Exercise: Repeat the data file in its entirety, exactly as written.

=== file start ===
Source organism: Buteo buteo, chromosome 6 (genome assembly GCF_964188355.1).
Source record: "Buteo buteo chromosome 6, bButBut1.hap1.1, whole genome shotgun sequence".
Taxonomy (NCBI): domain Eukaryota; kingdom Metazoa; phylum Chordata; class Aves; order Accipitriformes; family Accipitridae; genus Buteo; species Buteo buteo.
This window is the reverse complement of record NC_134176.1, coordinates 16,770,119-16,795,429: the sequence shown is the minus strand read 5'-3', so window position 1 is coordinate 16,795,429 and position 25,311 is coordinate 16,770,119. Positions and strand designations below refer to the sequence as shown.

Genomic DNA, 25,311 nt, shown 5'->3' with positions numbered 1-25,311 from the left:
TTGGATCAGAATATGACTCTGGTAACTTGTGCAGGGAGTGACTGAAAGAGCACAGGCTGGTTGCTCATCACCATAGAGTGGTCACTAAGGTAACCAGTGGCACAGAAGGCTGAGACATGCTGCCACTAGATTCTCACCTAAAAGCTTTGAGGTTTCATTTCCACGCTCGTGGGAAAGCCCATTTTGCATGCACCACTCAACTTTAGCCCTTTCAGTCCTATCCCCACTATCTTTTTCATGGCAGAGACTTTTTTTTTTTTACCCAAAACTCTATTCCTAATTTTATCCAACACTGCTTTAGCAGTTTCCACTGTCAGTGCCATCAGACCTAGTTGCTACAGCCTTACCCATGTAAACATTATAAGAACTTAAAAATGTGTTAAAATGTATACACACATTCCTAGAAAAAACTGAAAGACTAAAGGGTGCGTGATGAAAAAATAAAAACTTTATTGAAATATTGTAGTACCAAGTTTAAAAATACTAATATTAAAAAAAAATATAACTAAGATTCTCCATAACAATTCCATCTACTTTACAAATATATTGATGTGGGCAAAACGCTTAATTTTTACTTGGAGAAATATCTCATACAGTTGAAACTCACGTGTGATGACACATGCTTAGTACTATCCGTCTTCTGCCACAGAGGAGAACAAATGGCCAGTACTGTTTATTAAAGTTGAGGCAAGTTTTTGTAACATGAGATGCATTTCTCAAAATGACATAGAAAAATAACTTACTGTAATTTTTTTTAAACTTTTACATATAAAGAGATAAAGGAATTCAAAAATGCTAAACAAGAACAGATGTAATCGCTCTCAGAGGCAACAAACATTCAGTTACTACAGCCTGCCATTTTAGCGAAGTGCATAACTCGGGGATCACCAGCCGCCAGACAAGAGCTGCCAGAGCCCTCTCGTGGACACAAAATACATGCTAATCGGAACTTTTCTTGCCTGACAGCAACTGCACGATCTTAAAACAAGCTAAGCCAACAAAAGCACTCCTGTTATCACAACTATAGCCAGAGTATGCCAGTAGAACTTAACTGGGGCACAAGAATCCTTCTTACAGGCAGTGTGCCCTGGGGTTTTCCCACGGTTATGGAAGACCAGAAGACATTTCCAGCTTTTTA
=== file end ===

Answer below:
Source organism: Buteo buteo, chromosome 6 (genome assembly GCF_964188355.1).
Source record: "Buteo buteo chromosome 6, bButBut1.hap1.1, whole genome shotgun sequence".
Taxonomy (NCBI): domain Eukaryota; kingdom Metazoa; phylum Chordata; class Aves; order Accipitriformes; family Accipitridae; genus Buteo; species Buteo buteo.
This window is the reverse complement of record NC_134176.1, coordinates 16,770,119-16,795,429: the sequence shown is the minus strand read 5'-3', so window position 1 is coordinate 16,795,429 and position 25,311 is coordinate 16,770,119. Positions and strand designations below refer to the sequence as shown.

Genomic DNA, 25,311 nt, shown 5'->3' with positions numbered 1-25,311 from the left:
TTGGATCAGAATATGACTCTGGTAACTTGTGCAGGGAGTGACTGAAAGAGCACAGGCTGGTTGCTCATCACCATAGAGTGGTCACTAAGGTAACCAGTGGCACAGAAGGCTGAGACATGCTGCCACTAGATTCTCACCTAAAAGCTTTGAGGTTTCATTTCCACGCTCGTGGGAAAGCCCATTTTGCATGCACCACTCAACTTTAGCCCTTTCAGTCCTATCCCCACTATCTTTTTCATGGCAGAGACTTTTTTTTTTTTACCCAAAACTCTATTCCTAATTTTATCCAACACTGCTTTAGCAGTTTCCACTGTCAGTGCCATCAGACCTAGTTGCTACAGCCTTACCCATGTAAACATTATAAGAACTTAAAAATGTGTTAAAATGTATACACACATTCCTAGAAAAAACTGAAAGACTAAAGGGTGCGTGATGAAAAAATAAAAACTTTATTGAAATATTGTAGTACCAAGTTTAAAAATACTAATATTAAAAAAAAATATAACTAAGATTCTCCATAACAATTCCATCTACTTTACAAATATATTGATGTGGGCAAAACGCTTAATTTTTACTTGGAGAAATATCTCATACAGTTGAAACTCACGTGTGATGACACATGCTTAGTACTATCCGTCTTCTGCCACAGAGGAGAACAAATGGCCAGTACTGTTTATTAAAGTTGAGGCAAGTTTTTGTAACATGAGATGCATTTCTCAAAATGACATAGAAAAATAACTTACTGTAATTTTTTTTAAACTTTTACATATAAAGAGATAAAGGAATTCAAAAATGCTAAACAAGAACAGATGTAATCGCTCTCAGAGGCAACAAACATTCAGTTACTACAGCCTGCCATTTTAGCGAAGTGCATAACTCGGGGATCACCAGCCGCCAGACAAGAGCTGCCAGAGCCCTCTCGTGGACACAAAATACATGCTAATCGGAACTTTTCTTGCCTGACAGCAACTGCACGATCTTAAAACAAGCTAAGCCAACAAAAGCACTCCTGTTATCACAACTATAGCCAGAGTATGCCAGTAGAACTTAACTGGGGCACAAGAATCCTTCTTACAGGCAGTGTGCCCTGGGGTTTTCCCACGGTTATGGAAGACCAGAAGACATTTCCAGCTTTTTA